This summer’s been a summer of milestones for TransLink, the universal smart-card technology that, once fully implemented, will allow Bay Area transit riders to carry just one fare card — just one! — for trips involving cable cars, ferry boats, BART trains and whatever else regional transit authorities can muster.

TransLink’s been available on Muni as part of its trial phase for about a year. In June, TransLink users accounted for about 4500 of Muni’s 600,000-plus daily boardings; by August, that number had jumped to 7300, according to the San Francisco Municipal Transportation Agency’s Carter Rohan.

That’s a jump of nearly 57 percent, Rohan pointed out, but the MTA is nothing if not ambitious. By next year — when all Muni Metro faregates will be replaced with TransLink-only gates starting with Forest Hill in June, and when MTA hopes to phase out the paper FastPass by the end of the yearMTA hopes that 7300 will grow to a minimum of 120,000, MTA officials said on Tuesday.

That 120,000 isn’t a magic number, MTA spokesman Judson True was quick to point out — MTA doesn’t need to hit that number to fulfill its contract or unlock any bonus levels. But it does need that many boardings in order to “have significant penetration into the system,” True said. It also becomes more cost-effective — the more riders who use TransLink, the lower the per-boarding transaction fee, according to John Goodwin, of the Metropolitan Transportation Commission.

“It’s an ambitious goal, but not unrealistic,” said Goodwin, whose organization is the regional authority overseeing TransLink. “Muni is by far the biggest transit operator in the Bay Area, and their use of TransLink will be an impetus” for many other transit riders all over the 415, 510 and 650 to ditch their outmoded fare cards for TransLink.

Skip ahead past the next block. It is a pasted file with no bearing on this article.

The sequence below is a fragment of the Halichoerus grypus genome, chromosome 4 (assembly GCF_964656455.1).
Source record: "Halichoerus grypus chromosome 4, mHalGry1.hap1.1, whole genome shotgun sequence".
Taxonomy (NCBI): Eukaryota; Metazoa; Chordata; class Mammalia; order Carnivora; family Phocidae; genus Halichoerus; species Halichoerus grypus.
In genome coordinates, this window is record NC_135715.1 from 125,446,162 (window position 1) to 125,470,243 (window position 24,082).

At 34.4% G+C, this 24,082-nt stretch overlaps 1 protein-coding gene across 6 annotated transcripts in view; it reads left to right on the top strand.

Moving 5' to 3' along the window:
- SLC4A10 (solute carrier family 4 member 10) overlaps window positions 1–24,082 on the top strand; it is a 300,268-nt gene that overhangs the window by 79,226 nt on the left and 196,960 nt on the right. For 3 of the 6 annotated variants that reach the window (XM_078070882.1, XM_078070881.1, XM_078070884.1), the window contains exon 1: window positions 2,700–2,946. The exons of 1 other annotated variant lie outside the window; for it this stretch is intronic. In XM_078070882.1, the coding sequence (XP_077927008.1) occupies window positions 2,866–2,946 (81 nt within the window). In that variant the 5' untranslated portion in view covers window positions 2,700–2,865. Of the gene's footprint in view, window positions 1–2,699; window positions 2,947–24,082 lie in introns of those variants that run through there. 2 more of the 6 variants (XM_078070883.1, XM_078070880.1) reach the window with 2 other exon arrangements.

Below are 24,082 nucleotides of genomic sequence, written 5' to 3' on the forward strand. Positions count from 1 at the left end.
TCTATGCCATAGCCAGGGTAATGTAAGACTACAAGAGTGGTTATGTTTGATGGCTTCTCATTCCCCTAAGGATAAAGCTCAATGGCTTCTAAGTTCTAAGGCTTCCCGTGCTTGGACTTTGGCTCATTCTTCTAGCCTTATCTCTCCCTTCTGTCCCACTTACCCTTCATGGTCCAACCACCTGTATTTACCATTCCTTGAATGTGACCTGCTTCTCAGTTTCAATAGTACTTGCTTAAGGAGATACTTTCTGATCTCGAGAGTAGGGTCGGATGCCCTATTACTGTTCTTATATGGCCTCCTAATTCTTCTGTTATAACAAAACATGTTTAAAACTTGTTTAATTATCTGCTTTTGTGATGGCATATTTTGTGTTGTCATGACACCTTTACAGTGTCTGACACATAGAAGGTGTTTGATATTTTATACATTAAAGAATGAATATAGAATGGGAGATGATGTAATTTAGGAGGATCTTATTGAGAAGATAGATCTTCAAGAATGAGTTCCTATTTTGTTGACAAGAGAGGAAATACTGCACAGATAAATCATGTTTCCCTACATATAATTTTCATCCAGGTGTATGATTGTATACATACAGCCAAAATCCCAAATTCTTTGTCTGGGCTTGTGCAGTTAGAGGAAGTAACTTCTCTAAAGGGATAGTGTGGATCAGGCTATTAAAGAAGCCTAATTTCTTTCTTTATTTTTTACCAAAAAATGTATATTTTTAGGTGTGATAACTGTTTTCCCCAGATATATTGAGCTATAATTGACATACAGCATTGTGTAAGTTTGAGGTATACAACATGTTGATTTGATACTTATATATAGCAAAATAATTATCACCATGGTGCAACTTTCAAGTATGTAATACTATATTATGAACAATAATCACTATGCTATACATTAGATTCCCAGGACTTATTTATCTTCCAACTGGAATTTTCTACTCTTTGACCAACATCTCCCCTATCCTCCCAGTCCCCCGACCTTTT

Still, 7300 boardings is “less than 1 percent of our riders,” MTA Board member Cameron Beach observed on Tuesday. “I’m concerned about going from less than 8,000 boardings to a minimum of 120,000 in a very short time.”

Of course, switching the faregates to TL-only and phasing out FastPasses, paper transfers and farebooks will help persuade passengers to do the switch — much like eliminating Marlboros and Camels would convince a smoker to switch to American Spirits (unless they could bum a Winston from someone, we guess).

Some more numbers:Regionally, over 30,000 passengers use TransLink, Goodwin told us. And once Muni gets to its 120,000 benchmark, the MTC hopes to have about 600,000 people on the TransLink bandwagon at the same time.

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